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Ireland Gallery

Choose from 64 pictures in our Ireland collection for your Wall Art or Photo Gift. All professionally made for Quick Shipping.


People are seen walking a path towards Dun Aonghasa (not in view) Featured Ireland Print

People are seen walking a path towards Dun Aonghasa (not in view)

People are seen walking on a path towards Dun Aonghasa (not in view), a pre-historic stone fort dated from 1100BC on the remote Aran Islands in Galway, Ireland May 13, 2016 REUTERS/Clodagh Kilcoyne TPX IMAGES OF THE DAY

Aerial View, Air, Creative Use, Day, Distant, Environment, Ground, Kywdpcs, Landmark, Nature, Path, People, Unrecognisable, View From Above, Walk, Weather

A dog runs through a park after heavy snowfall in Londonderry Featured Ireland Print

A dog runs through a park after heavy snowfall in Londonderry

A dog runs through a park after heavy snowfall in Londonderry, northern Ireland January 14, 2015. Over 100 schools closed on Wednesday after heavy snowfall in northern Ireland, local media reported. REUTERS/Cathal McNaughton (NORTHERN IRELAND - Tags: ENVIRONMENT ANIMALS) - LM1EB1E11H901

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View from the Lawn, Dennicanniby, 1870s. Creator: Vernon Heath (British, 1819-1895) Featured Ireland Print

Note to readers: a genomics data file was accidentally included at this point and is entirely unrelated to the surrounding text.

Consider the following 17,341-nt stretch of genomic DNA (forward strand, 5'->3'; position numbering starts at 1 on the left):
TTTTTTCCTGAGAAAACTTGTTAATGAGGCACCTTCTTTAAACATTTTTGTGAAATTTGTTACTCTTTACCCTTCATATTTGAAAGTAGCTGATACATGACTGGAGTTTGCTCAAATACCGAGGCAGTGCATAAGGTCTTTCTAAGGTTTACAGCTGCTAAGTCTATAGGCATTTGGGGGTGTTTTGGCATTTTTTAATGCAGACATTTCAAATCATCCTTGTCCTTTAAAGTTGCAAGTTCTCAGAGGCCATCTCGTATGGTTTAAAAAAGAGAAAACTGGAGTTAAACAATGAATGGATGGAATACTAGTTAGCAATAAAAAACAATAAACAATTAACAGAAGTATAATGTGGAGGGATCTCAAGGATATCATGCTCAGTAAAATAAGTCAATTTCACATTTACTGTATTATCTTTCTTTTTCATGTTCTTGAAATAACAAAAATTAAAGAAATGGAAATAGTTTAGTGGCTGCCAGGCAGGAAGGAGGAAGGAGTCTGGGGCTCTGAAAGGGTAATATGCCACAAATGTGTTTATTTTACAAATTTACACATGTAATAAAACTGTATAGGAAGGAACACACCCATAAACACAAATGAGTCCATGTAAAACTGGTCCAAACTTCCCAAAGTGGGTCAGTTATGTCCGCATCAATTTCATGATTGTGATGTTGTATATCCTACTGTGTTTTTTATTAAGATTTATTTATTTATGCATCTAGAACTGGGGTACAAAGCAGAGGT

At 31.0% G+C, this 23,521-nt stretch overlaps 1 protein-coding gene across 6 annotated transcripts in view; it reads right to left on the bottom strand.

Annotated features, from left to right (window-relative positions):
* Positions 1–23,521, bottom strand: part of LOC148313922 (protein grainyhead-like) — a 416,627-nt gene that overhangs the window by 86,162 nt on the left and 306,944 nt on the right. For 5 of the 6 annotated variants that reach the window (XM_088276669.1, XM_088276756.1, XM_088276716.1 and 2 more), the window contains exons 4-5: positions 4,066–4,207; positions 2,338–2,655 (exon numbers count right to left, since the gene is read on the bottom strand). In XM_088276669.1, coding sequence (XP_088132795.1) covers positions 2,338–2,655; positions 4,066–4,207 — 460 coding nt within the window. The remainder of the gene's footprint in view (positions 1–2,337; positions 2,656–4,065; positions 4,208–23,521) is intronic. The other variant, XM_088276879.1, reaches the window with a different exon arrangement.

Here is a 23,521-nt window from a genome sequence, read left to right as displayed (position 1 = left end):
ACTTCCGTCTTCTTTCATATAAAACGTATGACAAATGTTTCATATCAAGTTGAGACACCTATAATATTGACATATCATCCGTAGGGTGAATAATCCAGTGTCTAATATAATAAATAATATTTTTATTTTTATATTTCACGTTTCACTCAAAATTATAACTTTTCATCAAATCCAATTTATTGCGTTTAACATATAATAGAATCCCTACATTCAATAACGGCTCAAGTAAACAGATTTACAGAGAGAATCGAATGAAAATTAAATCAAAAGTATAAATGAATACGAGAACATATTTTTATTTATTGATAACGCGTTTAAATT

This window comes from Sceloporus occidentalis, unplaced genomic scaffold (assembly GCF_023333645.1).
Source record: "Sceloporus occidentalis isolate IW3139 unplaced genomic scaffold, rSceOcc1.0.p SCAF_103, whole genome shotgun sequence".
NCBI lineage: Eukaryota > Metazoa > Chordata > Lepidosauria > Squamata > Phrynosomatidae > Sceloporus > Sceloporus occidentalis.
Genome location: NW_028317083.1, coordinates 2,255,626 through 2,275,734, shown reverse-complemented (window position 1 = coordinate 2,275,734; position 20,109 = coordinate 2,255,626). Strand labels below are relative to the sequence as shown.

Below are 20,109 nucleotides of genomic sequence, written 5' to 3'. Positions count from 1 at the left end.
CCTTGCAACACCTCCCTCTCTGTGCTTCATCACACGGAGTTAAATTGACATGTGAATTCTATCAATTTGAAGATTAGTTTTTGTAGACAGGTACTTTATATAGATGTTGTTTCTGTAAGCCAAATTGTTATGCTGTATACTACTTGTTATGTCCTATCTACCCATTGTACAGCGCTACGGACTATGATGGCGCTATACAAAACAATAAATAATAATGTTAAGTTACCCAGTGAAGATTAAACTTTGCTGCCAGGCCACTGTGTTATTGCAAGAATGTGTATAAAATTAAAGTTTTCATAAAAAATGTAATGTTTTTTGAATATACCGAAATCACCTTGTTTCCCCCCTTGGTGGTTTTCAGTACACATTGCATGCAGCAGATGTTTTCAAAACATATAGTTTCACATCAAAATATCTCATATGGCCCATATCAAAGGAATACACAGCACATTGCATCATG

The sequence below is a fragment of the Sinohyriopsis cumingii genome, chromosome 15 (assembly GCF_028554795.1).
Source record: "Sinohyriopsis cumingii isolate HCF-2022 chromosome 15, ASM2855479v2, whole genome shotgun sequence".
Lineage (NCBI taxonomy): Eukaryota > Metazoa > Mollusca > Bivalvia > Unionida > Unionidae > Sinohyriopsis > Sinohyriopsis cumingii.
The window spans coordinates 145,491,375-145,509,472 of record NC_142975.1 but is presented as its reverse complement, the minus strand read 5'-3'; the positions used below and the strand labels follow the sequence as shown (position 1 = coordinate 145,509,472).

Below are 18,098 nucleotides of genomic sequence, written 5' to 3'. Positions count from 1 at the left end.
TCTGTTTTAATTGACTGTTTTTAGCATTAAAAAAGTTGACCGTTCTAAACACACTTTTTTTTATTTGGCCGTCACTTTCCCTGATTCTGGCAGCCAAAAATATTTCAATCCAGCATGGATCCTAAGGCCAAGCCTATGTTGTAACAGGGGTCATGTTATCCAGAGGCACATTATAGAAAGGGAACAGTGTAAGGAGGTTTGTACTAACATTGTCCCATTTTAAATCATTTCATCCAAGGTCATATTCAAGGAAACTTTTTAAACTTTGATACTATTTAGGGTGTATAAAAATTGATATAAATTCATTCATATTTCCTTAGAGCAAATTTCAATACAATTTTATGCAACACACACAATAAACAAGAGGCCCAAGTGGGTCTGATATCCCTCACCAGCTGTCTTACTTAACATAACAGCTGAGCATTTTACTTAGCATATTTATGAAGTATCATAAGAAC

View from the Lawn, Dennicanniby, 1870s. Creator: Vernon Heath (British, 1819-1895)

View from the Lawn, Dennicanniby, 1870s. A distinguished photographer who received royal patronage, Vernon Heath traveled extensively throughout the British Isles documenting estates and landscapes on commission. This carefully composed scenic view, taken just above the Upper Lake of Three Lakes of Killarney in southwest Ireland, exemplifies the pioneering technique he developed in the early 1860s for enlarging 12x10-inch glass negatives. Made when contact printing was the norm, Heath's carbon-printed enlargements showed no distortion and preserved the general artistic effect, which brought praise from the photographic press. Through his outstanding ability to manipulate wet collodion plates in the field, he excelled at controlling light and rendering aerial perspective. Indeed, Heath was highly acclaimed for the pictorial detail and faithful description of the picturesque scenes his Victorian audience so admired. By 1871 the carbon pigment process was his preferred method for printing. It produced a softening effect and greater gradation of tone in his photographs while rendering them impervious to fading caused by natural light

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